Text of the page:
• http://!)! Passing By

    You know, I skimmed most of that New York Mag article and never did get any sense of the joy and hope that is the Christian expectation at the coming of the Lord – the bride going to meet her bridegroom – the wedding feast of the Lamb – the New Heavens and the New Earth – all wrongs righted and all tears wiped away. The stories (and I know I haven’t read them all) seem to focus on THE END OF THE WORLD (cue: scary organ music) and not an event that might be, you know, comforting in the midst of this life’s pains.

    … so shall we ever be with the Lord. Wherefore comfort one another with these words.

    The story starts with the quote, but never seems to fit it into the narrative. But like I say, I only skimmed and that only to page 5.

  • Sarah Pulliam Bailey

    Passing By, I’m having a hard time figuring out what that would look like within an objective journalists’ lens. How would you write about that for a broad audience that doesn’t necessarily hold those views?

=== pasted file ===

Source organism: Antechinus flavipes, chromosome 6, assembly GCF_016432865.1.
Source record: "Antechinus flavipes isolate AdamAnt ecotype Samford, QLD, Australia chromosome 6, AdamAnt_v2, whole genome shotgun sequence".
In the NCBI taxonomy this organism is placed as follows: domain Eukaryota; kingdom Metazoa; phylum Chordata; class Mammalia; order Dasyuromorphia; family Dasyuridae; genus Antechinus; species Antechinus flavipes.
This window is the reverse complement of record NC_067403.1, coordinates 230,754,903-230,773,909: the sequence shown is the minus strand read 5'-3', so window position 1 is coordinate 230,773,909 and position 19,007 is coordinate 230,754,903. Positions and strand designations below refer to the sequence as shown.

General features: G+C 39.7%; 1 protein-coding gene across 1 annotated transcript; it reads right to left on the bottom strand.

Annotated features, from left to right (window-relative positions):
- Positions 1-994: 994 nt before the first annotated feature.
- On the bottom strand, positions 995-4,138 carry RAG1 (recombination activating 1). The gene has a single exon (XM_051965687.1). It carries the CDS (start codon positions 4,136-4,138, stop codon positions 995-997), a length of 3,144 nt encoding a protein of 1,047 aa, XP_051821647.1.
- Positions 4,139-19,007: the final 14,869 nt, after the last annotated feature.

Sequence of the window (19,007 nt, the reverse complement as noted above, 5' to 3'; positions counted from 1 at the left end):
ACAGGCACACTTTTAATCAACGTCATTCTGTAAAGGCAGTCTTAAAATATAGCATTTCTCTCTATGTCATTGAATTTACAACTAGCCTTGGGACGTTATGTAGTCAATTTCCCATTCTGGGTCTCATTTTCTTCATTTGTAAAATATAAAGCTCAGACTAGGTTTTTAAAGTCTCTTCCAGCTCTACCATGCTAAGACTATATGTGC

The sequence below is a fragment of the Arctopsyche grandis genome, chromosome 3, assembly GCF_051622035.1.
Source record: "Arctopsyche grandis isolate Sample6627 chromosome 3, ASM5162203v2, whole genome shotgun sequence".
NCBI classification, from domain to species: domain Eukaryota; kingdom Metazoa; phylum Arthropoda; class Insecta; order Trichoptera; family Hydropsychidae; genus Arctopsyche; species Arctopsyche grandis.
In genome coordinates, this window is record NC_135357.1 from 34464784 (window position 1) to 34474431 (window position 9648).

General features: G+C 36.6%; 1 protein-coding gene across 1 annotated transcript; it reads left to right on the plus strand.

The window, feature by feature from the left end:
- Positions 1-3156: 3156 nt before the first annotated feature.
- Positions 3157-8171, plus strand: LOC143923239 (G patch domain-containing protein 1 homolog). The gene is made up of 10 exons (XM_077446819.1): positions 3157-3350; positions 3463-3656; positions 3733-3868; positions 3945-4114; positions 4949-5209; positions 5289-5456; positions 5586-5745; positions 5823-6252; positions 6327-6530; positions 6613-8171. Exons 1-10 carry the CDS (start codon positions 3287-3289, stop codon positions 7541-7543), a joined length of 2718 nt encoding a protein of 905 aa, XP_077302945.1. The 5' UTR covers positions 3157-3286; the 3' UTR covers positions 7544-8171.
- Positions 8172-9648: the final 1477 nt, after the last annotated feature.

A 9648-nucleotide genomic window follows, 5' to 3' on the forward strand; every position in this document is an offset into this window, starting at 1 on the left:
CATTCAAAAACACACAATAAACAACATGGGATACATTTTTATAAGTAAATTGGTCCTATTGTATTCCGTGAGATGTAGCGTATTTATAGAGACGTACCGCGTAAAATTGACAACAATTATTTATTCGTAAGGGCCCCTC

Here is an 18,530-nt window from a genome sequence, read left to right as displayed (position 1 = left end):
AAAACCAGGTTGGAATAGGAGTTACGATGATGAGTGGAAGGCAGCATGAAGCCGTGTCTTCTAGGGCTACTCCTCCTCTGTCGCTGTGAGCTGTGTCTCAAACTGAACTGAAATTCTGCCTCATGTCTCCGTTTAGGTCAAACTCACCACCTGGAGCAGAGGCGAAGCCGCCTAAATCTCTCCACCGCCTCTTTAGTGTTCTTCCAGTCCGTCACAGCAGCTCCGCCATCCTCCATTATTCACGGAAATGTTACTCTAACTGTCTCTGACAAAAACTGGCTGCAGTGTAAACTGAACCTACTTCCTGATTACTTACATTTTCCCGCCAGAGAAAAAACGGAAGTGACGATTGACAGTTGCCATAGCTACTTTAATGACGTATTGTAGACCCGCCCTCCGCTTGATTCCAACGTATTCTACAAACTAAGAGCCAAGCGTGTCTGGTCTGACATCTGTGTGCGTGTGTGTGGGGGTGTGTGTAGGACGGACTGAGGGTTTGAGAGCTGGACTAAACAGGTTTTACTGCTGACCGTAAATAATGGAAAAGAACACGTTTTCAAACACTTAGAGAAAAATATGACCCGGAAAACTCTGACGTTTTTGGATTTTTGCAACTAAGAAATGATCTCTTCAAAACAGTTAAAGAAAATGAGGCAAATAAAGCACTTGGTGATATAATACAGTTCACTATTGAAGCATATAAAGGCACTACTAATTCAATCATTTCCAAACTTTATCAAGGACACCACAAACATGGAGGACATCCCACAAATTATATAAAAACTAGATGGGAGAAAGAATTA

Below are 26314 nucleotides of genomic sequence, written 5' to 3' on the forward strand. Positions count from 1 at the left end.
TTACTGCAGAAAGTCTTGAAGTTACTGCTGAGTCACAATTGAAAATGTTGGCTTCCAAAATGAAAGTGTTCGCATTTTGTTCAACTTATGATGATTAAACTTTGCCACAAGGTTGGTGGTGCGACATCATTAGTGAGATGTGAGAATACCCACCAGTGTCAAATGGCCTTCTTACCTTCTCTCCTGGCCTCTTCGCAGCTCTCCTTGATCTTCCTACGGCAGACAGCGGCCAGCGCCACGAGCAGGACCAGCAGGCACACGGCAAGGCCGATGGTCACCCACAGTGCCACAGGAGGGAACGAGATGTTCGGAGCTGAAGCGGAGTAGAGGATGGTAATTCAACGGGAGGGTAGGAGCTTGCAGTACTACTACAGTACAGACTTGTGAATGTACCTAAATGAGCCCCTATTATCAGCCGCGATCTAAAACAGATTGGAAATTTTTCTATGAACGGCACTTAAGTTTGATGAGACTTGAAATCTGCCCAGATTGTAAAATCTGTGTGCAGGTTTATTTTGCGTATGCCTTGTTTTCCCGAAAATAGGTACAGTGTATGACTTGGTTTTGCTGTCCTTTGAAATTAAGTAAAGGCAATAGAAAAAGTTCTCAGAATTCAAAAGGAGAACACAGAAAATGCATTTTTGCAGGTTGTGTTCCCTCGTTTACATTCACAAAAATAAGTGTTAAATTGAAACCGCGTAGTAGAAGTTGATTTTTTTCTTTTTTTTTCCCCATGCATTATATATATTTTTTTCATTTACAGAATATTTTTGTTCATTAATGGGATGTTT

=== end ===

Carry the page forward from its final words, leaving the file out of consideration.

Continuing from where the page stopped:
• Passing By

    Why would it be a problem to inform people of views they don’t share?

    I recognize that Camping is possessed of, shall we say, idiosyncratic views, but why he so interested in the this particular topic? I’m not talking about advocacy, but if you are going to talk about eschatology and Christianity, can’t it be a little more sophisticated than ”the end of the world”?

  • Passing By

    I’m saying that if you are going to quote Thessalonians, then you should explain why it’s comforting, at least to some people.

  • Mike O.

    I must say, I greatly enjoyed the media coverage around May 21st. While we’re simply not going anything close to that for October 21st (largely because Family Radio and its followers aren’t out and about like in May 21st) I’m still eager to see the articles this week.

  • http://www.FreethoughtDay.org David

    For those who don’t think that the world will end on Oct 21, Sacramento is throwing a huge party.

    We invite freethinkers, atheists, agnostics, and people of all religions to join us for Freethought Day on October 23rd.

    We’ll have some great speakers like Dan Barker and Michael Newdow, plus live entertainment including the Phenomenauts and comedian Keith Jensen.

    Best of all… it’s free! Learn more and register online (free) at http://www.FreethoughtDay.org.

  • tim

    the san francisco chronicle has what i found to be a concise, nonjudgmental story about what Camping is saying now. http://www.sfgate.com/cgi-bin/article.cgi?f=/c/a/2011/10/20/BASV1LJD1N.DTL